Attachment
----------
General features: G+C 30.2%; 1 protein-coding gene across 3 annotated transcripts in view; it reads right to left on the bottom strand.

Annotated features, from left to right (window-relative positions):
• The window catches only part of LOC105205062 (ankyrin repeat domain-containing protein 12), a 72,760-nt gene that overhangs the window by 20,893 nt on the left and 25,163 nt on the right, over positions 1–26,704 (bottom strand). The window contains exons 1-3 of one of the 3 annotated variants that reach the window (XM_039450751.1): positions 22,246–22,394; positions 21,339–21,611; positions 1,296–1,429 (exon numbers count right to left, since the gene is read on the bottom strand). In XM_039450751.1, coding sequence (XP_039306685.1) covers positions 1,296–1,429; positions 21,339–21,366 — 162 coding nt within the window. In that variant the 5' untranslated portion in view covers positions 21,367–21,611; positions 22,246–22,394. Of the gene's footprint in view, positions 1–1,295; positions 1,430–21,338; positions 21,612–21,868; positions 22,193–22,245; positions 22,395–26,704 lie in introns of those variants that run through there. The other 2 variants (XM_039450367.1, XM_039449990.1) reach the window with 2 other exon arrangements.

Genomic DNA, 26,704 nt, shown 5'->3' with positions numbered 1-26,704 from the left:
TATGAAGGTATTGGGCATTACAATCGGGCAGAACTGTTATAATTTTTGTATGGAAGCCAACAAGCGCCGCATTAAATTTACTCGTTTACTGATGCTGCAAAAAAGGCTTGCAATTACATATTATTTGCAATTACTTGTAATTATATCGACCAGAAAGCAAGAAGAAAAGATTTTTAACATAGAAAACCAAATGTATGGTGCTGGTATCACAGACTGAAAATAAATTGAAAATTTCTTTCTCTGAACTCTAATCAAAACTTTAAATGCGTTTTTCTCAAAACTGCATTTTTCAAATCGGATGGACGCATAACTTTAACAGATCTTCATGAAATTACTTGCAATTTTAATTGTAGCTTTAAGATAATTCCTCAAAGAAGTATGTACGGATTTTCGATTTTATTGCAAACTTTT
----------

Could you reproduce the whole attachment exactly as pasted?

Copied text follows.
General features: G+C 30.2%; 1 protein-coding gene across 3 annotated transcripts in view; it reads right to left on the bottom strand.

Annotated features, from left to right (window-relative positions):
• The window catches only part of LOC105205062 (ankyrin repeat domain-containing protein 12), a 72,760-nt gene that overhangs the window by 20,893 nt on the left and 25,163 nt on the right, over positions 1–26,704 (bottom strand). The window contains exons 1-3 of one of the 3 annotated variants that reach the window (XM_039450751.1): positions 22,246–22,394; positions 21,339–21,611; positions 1,296–1,429 (exon numbers count right to left, since the gene is read on the bottom strand). In XM_039450751.1, coding sequence (XP_039306685.1) covers positions 1,296–1,429; positions 21,339–21,366 — 162 coding nt within the window. In that variant the 5' untranslated portion in view covers positions 21,367–21,611; positions 22,246–22,394. Of the gene's footprint in view, positions 1–1,295; positions 1,430–21,338; positions 21,612–21,868; positions 22,193–22,245; positions 22,395–26,704 lie in introns of those variants that run through there. The other 2 variants (XM_039450367.1, XM_039449990.1) reach the window with 2 other exon arrangements.

Genomic DNA, 26,704 nt, shown 5'->3' with positions numbered 1-26,704 from the left:
TATGAAGGTATTGGGCATTACAATCGGGCAGAACTGTTATAATTTTTGTATGGAAGCCAACAAGCGCCGCATTAAATTTACTCGTTTACTGATGCTGCAAAAAAGGCTTGCAATTACATATTATTTGCAATTACTTGTAATTATATCGACCAGAAAGCAAGAAGAAAAGATTTTTAACATAGAAAACCAAATGTATGGTGCTGGTATCACAGACTGAAAATAAATTGAAAATTTCTTTCTCTGAACTCTAATCAAAACTTTAAATGCGTTTTTCTCAAAACTGCATTTTTCAAATCGGATGGACGCATAACTTTAACAGATCTTCATGAAATTACTTGCAATTTTAATTGTAGCTTTAAGATAATTCCTCAAAGAAGTATGTACGGATTTTCGATTTTATTGCAAACTTTT